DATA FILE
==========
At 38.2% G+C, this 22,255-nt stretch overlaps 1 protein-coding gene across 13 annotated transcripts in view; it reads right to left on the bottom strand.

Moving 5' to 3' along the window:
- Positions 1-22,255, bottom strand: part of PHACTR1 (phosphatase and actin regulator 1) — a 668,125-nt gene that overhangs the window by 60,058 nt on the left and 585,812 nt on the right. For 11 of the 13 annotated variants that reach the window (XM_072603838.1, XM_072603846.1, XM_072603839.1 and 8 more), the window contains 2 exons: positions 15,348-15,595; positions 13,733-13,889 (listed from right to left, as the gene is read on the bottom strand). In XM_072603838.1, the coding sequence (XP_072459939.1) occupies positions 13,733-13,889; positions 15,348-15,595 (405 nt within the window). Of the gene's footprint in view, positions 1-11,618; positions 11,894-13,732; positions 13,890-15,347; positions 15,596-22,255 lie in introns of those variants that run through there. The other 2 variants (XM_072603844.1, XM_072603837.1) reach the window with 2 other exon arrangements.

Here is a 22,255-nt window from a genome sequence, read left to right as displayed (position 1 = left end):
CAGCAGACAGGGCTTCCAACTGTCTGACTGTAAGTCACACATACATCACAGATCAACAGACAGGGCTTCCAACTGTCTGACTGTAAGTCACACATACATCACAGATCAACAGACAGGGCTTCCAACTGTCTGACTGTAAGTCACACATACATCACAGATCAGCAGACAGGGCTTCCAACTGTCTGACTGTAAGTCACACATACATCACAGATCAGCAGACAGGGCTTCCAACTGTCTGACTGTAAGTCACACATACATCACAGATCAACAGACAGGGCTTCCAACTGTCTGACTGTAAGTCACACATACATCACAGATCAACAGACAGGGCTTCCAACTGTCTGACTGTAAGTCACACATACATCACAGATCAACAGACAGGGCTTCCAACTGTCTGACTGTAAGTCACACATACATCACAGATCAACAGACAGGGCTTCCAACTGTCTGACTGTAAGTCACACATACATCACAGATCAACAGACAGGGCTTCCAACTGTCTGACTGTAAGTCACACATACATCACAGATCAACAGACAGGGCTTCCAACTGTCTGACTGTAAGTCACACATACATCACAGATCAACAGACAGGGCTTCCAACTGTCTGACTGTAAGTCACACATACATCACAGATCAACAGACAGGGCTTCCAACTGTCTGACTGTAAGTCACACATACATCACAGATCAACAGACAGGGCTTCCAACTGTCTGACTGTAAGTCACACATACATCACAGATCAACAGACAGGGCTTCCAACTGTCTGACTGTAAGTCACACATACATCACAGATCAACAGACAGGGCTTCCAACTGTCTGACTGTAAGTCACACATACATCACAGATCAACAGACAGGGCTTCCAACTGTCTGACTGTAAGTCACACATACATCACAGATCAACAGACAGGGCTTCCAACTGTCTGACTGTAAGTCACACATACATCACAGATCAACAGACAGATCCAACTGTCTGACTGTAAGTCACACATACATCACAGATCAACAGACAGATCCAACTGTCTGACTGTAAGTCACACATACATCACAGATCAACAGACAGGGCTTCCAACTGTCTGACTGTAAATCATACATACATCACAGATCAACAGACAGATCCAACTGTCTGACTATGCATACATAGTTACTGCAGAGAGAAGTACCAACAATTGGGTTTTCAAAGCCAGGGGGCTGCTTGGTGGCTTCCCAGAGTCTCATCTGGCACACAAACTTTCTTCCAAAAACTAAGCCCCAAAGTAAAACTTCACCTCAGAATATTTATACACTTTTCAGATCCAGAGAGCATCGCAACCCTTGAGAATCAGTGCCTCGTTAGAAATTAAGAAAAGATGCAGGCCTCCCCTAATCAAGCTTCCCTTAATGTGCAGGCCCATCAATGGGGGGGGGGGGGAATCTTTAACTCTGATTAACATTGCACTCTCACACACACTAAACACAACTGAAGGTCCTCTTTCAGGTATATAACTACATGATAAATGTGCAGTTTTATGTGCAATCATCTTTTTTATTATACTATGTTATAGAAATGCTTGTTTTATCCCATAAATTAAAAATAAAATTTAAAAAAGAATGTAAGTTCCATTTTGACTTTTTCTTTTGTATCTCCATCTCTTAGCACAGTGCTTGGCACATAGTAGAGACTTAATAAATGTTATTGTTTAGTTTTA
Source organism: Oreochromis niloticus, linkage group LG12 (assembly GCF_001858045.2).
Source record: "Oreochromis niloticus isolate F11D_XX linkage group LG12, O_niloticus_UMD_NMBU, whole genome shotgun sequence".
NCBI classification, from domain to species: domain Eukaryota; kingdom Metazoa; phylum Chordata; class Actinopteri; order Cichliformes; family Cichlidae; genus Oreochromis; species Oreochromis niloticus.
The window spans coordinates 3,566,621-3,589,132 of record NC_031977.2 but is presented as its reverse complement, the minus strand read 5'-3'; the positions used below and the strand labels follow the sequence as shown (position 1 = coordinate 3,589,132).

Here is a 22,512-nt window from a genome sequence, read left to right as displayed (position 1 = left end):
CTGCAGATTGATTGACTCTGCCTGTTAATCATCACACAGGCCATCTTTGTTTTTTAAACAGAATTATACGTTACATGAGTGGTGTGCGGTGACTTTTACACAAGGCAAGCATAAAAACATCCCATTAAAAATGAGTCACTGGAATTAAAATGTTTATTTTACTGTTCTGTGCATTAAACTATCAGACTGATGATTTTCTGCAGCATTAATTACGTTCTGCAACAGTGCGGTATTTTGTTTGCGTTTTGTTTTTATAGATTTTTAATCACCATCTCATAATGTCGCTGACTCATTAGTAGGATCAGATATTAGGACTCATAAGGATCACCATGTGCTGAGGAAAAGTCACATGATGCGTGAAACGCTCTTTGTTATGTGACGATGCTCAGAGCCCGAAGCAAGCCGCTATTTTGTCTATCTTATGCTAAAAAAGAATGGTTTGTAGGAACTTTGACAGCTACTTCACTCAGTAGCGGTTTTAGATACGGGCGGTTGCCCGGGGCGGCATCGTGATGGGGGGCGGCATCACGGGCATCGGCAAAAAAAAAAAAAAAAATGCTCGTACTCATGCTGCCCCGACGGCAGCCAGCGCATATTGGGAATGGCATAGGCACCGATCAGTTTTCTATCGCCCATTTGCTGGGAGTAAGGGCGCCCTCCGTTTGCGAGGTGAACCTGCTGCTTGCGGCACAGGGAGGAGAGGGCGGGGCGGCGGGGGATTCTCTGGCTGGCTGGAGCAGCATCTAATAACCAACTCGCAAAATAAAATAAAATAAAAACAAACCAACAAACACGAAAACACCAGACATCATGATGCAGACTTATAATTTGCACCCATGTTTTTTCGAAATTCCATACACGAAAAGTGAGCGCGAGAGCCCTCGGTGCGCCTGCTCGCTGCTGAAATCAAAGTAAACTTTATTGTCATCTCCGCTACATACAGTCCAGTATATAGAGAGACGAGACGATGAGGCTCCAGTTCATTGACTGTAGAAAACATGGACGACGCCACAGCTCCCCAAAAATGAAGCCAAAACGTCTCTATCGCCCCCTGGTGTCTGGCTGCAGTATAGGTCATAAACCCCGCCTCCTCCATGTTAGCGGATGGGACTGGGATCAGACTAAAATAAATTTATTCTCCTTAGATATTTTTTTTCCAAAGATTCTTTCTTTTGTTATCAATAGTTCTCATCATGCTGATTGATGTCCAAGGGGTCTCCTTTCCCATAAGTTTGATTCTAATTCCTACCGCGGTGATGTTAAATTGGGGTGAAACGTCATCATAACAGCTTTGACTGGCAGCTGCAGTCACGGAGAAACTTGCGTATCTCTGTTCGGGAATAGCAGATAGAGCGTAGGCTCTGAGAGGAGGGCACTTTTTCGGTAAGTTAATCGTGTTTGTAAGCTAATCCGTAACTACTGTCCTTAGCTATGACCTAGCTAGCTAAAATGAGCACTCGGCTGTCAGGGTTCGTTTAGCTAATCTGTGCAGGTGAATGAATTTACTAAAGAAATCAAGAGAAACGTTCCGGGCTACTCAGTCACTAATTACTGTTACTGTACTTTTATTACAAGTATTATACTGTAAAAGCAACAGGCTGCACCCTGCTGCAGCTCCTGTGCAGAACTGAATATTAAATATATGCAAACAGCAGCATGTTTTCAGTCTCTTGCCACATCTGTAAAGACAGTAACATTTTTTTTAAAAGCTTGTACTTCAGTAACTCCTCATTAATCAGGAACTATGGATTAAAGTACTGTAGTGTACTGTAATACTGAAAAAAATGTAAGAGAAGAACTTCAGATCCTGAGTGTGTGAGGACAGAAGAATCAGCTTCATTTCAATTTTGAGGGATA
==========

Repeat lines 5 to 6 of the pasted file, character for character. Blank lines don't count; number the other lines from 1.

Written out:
CAGCAGACAGGGCTTCCAACTGTCTGACTGTAAGTCACACATACATCACAGATCAACAGACAGGGCTTCCAACTGTCTGACTGTAAGTCACACATACATCACAGATCAACAGACAGGGCTTCCAACTGTCTGACTGTAAGTCACACATACATCACAGATCAGCAGACAGGGCTTCCAACTGTCTGACTGTAAGTCACACATACATCACAGATCAGCAGACAGGGCTTCCAACTGTCTGACTGTAAGTCACACATACATCACAGATCAACAGACAGGGCTTCCAACTGTCTGACTGTAAGTCACACATACATCACAGATCAACAGACAGGGCTTCCAACTGTCTGACTGTAAGTCACACATACATCACAGATCAACAGACAGGGCTTCCAACTGTCTGACTGTAAGTCACACATACATCACAGATCAACAGACAGGGCTTCCAACTGTCTGACTGTAAGTCACACATACATCACAGATCAACAGACAGGGCTTCCAACTGTCTGACTGTAAGTCACACATACATCACAGATCAACAGACAGGGCTTCCAACTGTCTGACTGTAAGTCACACATACATCACAGATCAACAGACAGGGCTTCCAACTGTCTGACTGTAAGTCACACATACATCACAGATCAACAGACAGGGCTTCCAACTGTCTGACTGTAAGTCACACATACATCACAGATCAACAGACAGGGCTTCCAACTGTCTGACTGTAAGTCACACATACATCACAGATCAACAGACAGGGCTTCCAACTGTCTGACTGTAAGTCACACATACATCACAGATCAACAGACAGGGCTTCCAACTGTCTGACTGTAAGTCACACATACATCACAGATCAACAGACAGGGCTTCCAACTGTCTGACTGTAAGTCACACATACATCACAGATCAACAGACAGGGCTTCCAACTGTCTGACTGTAAGTCACACATACATCACAGATCAACAGACAGATCCAACTGTCTGACTGTAAGTCACACATACATCACAGATCAACAGACAGATCCAACTGTCTGACTGTAAGTCACACATACATCACAGATCAACAGACAGGGCTTCCAACTGTCTGACTGTAAATCATACATACATCACAGATCAACAGACAGATCCAACTGTCTGACTATGCATACATAGTTACTGCAGAGAGAAGTACCAACAATTGGGTTTTCAAAGCCAGGGGGCTGCTTGGTGGCTTCCCAGAGTCTCATCTGGCACACAAACTTTCTTCCAAAAACTAAGCCCCAAAGTAAAACTTCACCTCAGAATATTTATACACTTTTCAGATCCAGAGAGCATCGCAACCCTTGAGAATCAGTGCCTCGTTAGAAATTAAGAAAAGATGCAGGCCTCCCCTAATCAAGCTTCCCTTAATGTGCAGGCCCATCAATGGGGGGGGGGGGGAATCTTTAACTCTGATTAACATTGCACTCTCACACACACTAAACACAACTGAAGGTCCTCTTTCAGGTATATAACTACATGATAAATGTGCAGTTTTATGTGCAATCATCTTTTTTATTATACTATGTTATAGAAATGCTTGTTTTATCCCATAAATTAAAAATAAAATTTAAAAAAGAATGTAAGTTCCATTTTGACTTTTTCTTTTGTATCTCCATCTCTTAGCACAGTGCTTGGCACATAGTAGAGACTTAATAAATGTTATTGTTTAGTTTTA
Source organism: Oreochromis niloticus, linkage group LG12 (assembly GCF_001858045.2).